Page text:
Monster Hunter: World will get free DLC with new quests

Monster Hunter: World, the first of the series to launch on PC, will receive free DLC after it arrives next year. This is typical for the series, but still good news during a time when season passes and premium DLC are exceedingly common. 

The DLC will take the form of free quests, producer Ryozo Tsujimoto told Polygon, and while he noted that console players would need to pay for online services like PS Plus to play with friends, that’s not an issue on PC.

With the move from handheld to console and PC, Capcom’s also been thinking about ways it can change what type of DLC it offers.

“On portable, you are not always online, so you have to have a system in place where people will download the quests or data when they are at home then play when they are out,” Tsujimoto said. “Now with the console, we can rely on you being online whenever you’re on.”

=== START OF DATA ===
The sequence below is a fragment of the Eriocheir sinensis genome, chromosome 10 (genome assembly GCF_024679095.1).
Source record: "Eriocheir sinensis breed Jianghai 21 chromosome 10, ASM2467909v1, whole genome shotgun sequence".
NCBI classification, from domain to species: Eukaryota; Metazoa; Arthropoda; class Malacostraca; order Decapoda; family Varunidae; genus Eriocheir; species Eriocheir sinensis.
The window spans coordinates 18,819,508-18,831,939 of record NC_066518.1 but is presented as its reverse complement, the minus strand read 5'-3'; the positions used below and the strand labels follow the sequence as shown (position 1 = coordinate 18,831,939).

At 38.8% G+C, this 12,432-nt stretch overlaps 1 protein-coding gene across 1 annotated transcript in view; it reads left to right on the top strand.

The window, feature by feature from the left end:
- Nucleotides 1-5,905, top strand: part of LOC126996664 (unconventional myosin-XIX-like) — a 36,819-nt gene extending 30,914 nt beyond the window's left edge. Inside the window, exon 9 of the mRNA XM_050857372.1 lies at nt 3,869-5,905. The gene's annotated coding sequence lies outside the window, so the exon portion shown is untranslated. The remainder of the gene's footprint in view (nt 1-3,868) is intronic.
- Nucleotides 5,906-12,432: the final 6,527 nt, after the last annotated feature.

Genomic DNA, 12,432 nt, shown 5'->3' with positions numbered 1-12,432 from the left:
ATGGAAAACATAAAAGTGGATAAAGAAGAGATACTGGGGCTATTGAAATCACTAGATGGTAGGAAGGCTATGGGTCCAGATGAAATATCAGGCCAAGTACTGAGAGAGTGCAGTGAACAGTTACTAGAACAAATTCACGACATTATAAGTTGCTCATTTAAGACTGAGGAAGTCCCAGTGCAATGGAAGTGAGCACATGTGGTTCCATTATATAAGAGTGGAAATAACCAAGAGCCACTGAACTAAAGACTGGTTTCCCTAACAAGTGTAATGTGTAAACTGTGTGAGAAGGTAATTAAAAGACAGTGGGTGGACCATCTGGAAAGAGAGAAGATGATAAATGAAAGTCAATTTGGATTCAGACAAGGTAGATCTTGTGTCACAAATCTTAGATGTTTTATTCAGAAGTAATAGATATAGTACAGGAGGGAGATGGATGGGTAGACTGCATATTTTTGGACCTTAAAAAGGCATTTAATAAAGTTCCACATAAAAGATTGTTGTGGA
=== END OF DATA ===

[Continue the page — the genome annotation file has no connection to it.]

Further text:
One example he offered was quests that are only available for specific periods of time. What won’t change, however, is the size or scope of the base game, regardless of DLC. The main story will be just as big as previous games.

“We have made sure we are putting the volume of gameplay people expect from a Monster Hunter,” said executive producer Kaname Fujioka. “I think we have our priorities right. We don’t want to let any users down who are used to Monster Hunter being a great, meaty experience.”

Monster Hunter: World is due out in 2018.

Fraser Brown
Online Editor

Fraser is the UK online editor and has actually met The Internet in person. With over a decade of experience, he's been around the block a few times, serving as a freelancer, news editor and prolific reviewer. Strategy games have been a 30-year-long obsession, from tiny RTSs to sprawling political sims, and he never turns down the chance to rave about Total War or Crusader Kings. He's also been known to set up shop in the latest MMO and likes to wind down with an endlessly deep, systemic RPG. These days, when he's not editing, he can usually be found writing features that are 1,000 words too long or talking about his dog.